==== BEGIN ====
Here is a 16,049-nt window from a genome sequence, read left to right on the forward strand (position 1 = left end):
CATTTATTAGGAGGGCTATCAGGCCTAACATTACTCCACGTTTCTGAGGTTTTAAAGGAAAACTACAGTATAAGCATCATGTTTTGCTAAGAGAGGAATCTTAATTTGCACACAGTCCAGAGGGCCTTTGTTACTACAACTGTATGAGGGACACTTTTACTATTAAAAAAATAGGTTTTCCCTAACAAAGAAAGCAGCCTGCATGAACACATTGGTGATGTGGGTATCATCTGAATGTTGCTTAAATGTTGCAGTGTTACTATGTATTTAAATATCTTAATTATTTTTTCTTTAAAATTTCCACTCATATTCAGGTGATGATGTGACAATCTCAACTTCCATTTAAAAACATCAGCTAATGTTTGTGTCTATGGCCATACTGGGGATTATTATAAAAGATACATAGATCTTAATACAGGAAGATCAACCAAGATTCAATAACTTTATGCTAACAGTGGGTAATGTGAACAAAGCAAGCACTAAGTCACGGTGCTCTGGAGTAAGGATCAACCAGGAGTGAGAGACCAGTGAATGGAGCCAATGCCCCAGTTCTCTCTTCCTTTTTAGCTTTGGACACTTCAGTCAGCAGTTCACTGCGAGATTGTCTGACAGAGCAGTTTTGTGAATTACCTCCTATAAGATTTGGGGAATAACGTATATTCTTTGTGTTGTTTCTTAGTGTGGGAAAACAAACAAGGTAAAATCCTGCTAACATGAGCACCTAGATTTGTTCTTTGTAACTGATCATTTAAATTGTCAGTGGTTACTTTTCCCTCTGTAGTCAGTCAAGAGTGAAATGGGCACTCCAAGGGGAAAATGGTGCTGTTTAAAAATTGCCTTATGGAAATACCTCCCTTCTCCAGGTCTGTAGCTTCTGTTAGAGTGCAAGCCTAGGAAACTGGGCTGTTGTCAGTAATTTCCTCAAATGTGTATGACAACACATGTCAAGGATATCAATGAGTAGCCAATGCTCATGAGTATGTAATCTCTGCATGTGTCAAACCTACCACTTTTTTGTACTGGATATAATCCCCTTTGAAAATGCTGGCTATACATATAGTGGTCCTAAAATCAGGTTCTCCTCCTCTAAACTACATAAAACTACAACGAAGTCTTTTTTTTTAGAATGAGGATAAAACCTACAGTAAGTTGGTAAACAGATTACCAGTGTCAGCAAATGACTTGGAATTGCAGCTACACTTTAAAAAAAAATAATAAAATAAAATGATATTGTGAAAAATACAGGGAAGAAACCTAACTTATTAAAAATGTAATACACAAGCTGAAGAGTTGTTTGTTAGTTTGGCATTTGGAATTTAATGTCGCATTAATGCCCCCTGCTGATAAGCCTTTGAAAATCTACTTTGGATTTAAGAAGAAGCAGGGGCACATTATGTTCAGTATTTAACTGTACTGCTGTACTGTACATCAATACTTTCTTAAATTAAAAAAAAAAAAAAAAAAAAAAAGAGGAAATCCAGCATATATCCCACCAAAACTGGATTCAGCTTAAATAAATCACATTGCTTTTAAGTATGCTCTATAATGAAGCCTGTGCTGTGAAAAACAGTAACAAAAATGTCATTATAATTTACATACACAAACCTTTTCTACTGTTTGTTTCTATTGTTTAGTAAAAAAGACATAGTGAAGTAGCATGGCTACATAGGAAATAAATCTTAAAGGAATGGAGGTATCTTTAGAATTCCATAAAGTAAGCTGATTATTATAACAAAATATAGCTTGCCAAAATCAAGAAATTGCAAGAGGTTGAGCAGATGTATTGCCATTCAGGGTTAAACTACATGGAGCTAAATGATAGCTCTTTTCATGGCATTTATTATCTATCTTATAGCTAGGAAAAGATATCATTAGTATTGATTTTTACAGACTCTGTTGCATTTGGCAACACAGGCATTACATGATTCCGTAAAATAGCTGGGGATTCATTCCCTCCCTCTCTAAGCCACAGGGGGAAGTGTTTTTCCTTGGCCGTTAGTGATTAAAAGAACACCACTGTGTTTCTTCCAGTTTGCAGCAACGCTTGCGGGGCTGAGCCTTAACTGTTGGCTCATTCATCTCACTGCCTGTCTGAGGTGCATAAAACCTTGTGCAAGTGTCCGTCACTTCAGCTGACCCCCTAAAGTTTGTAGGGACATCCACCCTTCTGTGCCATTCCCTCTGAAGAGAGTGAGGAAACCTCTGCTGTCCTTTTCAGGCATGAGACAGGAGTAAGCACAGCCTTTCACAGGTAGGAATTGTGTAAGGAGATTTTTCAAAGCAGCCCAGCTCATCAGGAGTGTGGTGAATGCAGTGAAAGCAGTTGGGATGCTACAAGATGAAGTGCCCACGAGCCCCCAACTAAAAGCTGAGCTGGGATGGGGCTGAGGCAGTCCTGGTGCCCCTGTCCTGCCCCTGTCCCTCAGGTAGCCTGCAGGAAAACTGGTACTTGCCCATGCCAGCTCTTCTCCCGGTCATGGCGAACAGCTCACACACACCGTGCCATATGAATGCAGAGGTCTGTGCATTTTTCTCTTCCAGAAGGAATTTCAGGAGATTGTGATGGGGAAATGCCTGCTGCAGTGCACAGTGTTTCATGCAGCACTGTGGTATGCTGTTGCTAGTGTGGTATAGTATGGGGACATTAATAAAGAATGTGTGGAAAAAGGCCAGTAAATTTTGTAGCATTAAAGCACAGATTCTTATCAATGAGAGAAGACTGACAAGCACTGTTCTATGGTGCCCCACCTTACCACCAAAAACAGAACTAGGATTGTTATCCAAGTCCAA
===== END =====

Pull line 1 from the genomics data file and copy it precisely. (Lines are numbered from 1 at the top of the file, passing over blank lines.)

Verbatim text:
Here is a 16,049-nt window from a genome sequence, read left to right on the forward strand (position 1 = left end):